A man with muscular dystrophy who was first in line to receive an experimental gene editing therapy tailor-made to treat the cause of his rare form of the disease has died.
The creation of the first-of-its-kind therapy for Terry Horgan, 27, was helmed by the Boston- and Connecticut-based nonprofit Cure Rare Disease — founded and led by Terry’s older brother, Richard Horgan. Terry was slated to finally receive the therapy at UMass Chan Medical School this fall.
Few details are available about Horgan’s death. It’s unclear when, or even if, he received the experimental therapy. A spokesperson for UMass Chan Medical School deferred all questions to Cure Rare Disease. A spokesperson for the organization said no further details are being shared at this time. Richard Horgan did not respond to request for comment.
The death was first reported by the Associated Press on Friday. Cure Rare Disease posted a statement on its website earlier in the week confirming the death. The organization said that “multiple teams across the country” are working to understand what happened, but cautioned that it “could take up to four months” to find answers.
Richard Horgan founded the nonprofit in 2017 when he was a student at Harvard Business School. His goal was to find a treatment for his brother’s form of Duchenne muscular dystrophy, which is caused by a mutation that impeded his ability to make a crucial muscle protein called dystrophin.
Terry had long been too old to participate in clinical trials of experimental therapies for the disease, which are often geared towards young boys.
By 2019, his brother had assembled a team of scientists at Charles River Laboratories, UMass Chan Medical School, Yale University, and other institutions to help design a bespoke therapy for Terry. The treatment used a new version of CRISPR to turn on a backup copy of the dystrophin gene that mysteriously lies dormant in our muscles.
After more than three years of crafting the therapy, testing it in the lab, and manufacturing it, the US Food and Drug Administration gave the group a go-ahead to administer the therapy to Terry this summer. Soon after Cure Rare Disease announced that positive news in August, Richard Horgan told the Globe that his brother should “soon” get the treatment.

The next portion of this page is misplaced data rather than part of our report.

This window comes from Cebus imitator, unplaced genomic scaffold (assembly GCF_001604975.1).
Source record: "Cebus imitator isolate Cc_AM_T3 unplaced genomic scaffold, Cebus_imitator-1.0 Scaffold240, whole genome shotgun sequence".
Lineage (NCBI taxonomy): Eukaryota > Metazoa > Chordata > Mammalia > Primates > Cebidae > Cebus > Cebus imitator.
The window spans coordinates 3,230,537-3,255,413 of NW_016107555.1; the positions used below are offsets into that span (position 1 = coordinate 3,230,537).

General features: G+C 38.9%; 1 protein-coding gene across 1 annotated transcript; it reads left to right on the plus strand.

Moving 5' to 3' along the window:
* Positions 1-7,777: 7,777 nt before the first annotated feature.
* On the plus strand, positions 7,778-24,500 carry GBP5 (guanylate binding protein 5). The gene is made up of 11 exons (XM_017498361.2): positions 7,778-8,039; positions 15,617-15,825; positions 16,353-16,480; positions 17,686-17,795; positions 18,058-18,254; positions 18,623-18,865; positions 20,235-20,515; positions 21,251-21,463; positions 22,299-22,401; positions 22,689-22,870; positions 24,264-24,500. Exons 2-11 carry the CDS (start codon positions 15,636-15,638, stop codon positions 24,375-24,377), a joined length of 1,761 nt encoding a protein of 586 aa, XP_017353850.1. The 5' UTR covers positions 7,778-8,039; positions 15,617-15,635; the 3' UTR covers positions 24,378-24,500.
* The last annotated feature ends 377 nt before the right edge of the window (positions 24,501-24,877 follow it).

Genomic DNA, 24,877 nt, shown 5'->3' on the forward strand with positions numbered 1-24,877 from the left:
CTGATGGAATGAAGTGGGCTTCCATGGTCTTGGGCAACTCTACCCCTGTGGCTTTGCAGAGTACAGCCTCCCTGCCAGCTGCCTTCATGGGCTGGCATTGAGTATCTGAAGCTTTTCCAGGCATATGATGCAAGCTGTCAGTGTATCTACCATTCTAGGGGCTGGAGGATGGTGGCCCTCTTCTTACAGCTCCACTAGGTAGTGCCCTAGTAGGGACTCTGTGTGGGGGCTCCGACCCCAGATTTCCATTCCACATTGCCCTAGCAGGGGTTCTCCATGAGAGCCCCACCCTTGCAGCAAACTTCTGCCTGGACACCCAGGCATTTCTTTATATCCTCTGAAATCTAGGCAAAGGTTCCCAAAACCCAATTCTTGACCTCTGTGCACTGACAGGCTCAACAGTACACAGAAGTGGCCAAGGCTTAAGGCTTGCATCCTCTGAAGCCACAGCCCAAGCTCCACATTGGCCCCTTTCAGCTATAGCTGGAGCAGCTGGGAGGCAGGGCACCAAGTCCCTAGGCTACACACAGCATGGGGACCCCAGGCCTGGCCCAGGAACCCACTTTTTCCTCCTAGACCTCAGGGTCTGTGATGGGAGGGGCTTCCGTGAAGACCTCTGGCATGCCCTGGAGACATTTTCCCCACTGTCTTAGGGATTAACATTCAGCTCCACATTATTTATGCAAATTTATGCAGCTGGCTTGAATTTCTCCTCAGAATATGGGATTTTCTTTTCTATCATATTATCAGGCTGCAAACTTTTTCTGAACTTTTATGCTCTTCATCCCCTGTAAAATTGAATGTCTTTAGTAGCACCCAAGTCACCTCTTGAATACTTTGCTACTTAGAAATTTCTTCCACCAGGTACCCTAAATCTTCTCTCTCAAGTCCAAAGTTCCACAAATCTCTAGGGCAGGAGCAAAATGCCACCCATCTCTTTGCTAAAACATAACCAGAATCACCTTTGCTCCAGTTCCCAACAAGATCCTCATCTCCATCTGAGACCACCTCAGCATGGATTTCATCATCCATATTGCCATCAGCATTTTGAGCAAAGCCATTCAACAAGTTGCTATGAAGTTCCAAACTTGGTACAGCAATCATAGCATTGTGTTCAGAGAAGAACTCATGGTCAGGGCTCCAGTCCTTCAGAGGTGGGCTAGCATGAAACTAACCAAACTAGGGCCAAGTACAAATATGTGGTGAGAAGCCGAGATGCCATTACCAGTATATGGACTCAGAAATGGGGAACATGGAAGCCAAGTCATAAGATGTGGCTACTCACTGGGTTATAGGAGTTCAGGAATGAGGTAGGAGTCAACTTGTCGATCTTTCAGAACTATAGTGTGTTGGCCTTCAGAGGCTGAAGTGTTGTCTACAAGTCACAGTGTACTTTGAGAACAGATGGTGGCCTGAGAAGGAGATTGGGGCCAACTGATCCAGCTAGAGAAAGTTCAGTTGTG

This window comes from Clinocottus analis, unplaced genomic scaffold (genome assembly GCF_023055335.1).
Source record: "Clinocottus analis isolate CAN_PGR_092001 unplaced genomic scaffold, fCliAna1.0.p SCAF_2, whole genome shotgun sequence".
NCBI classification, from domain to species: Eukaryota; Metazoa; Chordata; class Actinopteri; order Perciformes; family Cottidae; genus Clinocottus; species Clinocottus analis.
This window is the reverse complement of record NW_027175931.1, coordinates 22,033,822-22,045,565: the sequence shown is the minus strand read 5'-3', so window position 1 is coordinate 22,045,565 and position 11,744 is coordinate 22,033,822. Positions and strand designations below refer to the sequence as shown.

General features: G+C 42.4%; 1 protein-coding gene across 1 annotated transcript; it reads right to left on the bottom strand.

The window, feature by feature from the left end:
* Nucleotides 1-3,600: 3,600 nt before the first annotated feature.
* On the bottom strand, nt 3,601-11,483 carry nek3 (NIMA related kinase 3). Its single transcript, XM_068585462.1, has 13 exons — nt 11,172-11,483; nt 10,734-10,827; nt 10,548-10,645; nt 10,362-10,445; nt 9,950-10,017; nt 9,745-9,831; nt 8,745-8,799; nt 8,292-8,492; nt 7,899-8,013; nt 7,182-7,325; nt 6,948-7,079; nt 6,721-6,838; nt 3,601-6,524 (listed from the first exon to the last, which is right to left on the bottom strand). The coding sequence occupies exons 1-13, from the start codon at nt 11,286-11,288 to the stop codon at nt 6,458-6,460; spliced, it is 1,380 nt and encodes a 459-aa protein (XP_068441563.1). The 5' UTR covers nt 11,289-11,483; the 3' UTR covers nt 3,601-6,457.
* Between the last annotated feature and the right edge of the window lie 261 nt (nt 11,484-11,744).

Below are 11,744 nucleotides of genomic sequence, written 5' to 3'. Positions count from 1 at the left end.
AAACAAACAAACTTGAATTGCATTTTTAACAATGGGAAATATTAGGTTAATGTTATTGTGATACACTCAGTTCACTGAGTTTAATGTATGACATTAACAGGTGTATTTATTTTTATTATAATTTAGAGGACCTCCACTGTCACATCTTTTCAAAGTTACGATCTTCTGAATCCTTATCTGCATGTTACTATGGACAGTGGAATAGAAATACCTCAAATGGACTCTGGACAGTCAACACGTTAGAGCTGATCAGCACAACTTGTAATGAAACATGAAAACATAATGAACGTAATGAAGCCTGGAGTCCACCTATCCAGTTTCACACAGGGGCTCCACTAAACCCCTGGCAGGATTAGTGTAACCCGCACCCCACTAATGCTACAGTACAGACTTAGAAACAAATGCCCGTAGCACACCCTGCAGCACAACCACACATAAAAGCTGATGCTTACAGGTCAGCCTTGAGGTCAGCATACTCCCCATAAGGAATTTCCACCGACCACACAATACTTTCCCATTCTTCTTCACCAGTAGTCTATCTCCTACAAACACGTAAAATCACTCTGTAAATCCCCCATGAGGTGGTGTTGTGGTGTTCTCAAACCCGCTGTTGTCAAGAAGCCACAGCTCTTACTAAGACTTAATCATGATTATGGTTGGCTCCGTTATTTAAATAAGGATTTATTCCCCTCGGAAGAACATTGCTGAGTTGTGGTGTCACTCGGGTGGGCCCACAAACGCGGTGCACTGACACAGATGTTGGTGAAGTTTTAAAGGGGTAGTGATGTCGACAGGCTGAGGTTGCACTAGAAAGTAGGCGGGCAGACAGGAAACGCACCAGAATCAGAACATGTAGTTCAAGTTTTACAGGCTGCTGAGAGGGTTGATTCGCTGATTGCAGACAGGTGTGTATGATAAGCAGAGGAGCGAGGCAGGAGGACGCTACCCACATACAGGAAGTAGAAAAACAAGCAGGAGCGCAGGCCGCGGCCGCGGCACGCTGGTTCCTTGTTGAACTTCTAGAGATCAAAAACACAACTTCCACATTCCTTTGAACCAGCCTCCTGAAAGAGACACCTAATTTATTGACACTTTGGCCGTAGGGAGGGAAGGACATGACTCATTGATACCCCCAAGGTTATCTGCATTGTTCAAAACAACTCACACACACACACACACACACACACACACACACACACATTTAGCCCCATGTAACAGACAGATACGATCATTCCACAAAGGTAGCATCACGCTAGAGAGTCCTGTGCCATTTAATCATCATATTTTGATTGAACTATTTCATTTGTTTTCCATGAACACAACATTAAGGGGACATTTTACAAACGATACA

Although several companies are developing treatments based on CRISPR gene editing technology, and early data suggests that they might be safe and effective, there are no approved drugs based on the approach.
The clinical trial was to be the first time anyone got a gene editing therapy for muscular dystrophy. It was the first time that a gene editing therapy was custom-made to address a single individual’s unique genetic mutation. And it was the first time that a new version of CRISPR technology, broadly known as epigenome editing, was tested in humans.
Epigenome editing aims to dial the expression of genes up or down. Many scientists hope that the approach proves to be a safer alternative to gene editing therapies that make permanent changes to DNA itself. It is unclear whether this new technology played a role in Terry’s death.
One aspect of the therapy that was not entirely new was the use of engineered viruses to deliver instructions for the gene editing therapy into Terry’s cells. Like many gene therapy companies, Cure Rare Disease packaged the therapy in adeno-associated viruses. High doses of gene therapies based on these viruses have been linked to deaths in other experimental gene therapies.
Experts not involved in the trial have also cautioned that Terry was much older than most participants in studies of MD drugs.
Monkel Lek, a scientist at Yale School of Medicine who designed the therapy, and Dr. Brenda Wong, a physician who specializes in muscular dystrophy at UMass Chan Medical School and was in charge of the clinical trial, did not respond to requests for comment.
Cure Rare Disease said in its statement that it was committed to sharing its findings with other scientists, and that it would continue working on 18 additional experimental therapies in its pipeline.